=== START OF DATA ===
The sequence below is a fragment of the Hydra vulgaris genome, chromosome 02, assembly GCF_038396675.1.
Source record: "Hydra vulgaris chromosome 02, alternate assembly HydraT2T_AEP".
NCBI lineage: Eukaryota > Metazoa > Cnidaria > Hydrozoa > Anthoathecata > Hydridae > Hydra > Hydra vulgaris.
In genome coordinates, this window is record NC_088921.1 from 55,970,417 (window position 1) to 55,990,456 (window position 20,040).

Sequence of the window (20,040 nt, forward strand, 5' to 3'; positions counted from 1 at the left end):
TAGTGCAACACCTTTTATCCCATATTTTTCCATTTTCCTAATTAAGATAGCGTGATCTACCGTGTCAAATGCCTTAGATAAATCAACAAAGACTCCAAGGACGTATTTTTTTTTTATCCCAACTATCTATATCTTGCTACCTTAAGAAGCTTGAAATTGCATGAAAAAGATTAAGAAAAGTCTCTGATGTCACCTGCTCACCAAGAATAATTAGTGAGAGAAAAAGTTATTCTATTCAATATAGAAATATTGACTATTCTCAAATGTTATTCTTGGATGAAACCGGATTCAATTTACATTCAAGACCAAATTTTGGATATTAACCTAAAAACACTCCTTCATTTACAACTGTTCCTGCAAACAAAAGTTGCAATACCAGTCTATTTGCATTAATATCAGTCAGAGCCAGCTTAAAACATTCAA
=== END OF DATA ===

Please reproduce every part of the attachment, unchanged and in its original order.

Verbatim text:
The sequence below is a fragment of the Hydra vulgaris genome, chromosome 02, assembly GCF_038396675.1.
Source record: "Hydra vulgaris chromosome 02, alternate assembly HydraT2T_AEP".
NCBI lineage: Eukaryota > Metazoa > Cnidaria > Hydrozoa > Anthoathecata > Hydridae > Hydra > Hydra vulgaris.
In genome coordinates, this window is record NC_088921.1 from 55,970,417 (window position 1) to 55,990,456 (window position 20,040).

Sequence of the window (20,040 nt, forward strand, 5' to 3'; positions counted from 1 at the left end):
TAGTGCAACACCTTTTATCCCATATTTTTCCATTTTCCTAATTAAGATAGCGTGATCTACCGTGTCAAATGCCTTAGATAAATCAACAAAGACTCCAAGGACGTATTTTTTTTTTATCCCAACTATCTATATCTTGCTACCTTAAGAAGCTTGAAATTGCATGAAAAAGATTAAGAAAAGTCTCTGATGTCACCTGCTCACCAAGAATAATTAGTGAGAGAAAAAGTTATTCTATTCAATATAGAAATATTGACTATTCTCAAATGTTATTCTTGGATGAAACCGGATTCAATTTACATTCAAGACCAAATTTTGGATATTAACCTAAAAACACTCCTTCATTTACAACTGTTCCTGCAAACAAAAGTTGCAATACCAGTCTATTTGCATTAATATCAGTCAGAGCCAGCTTAAAACATTCAA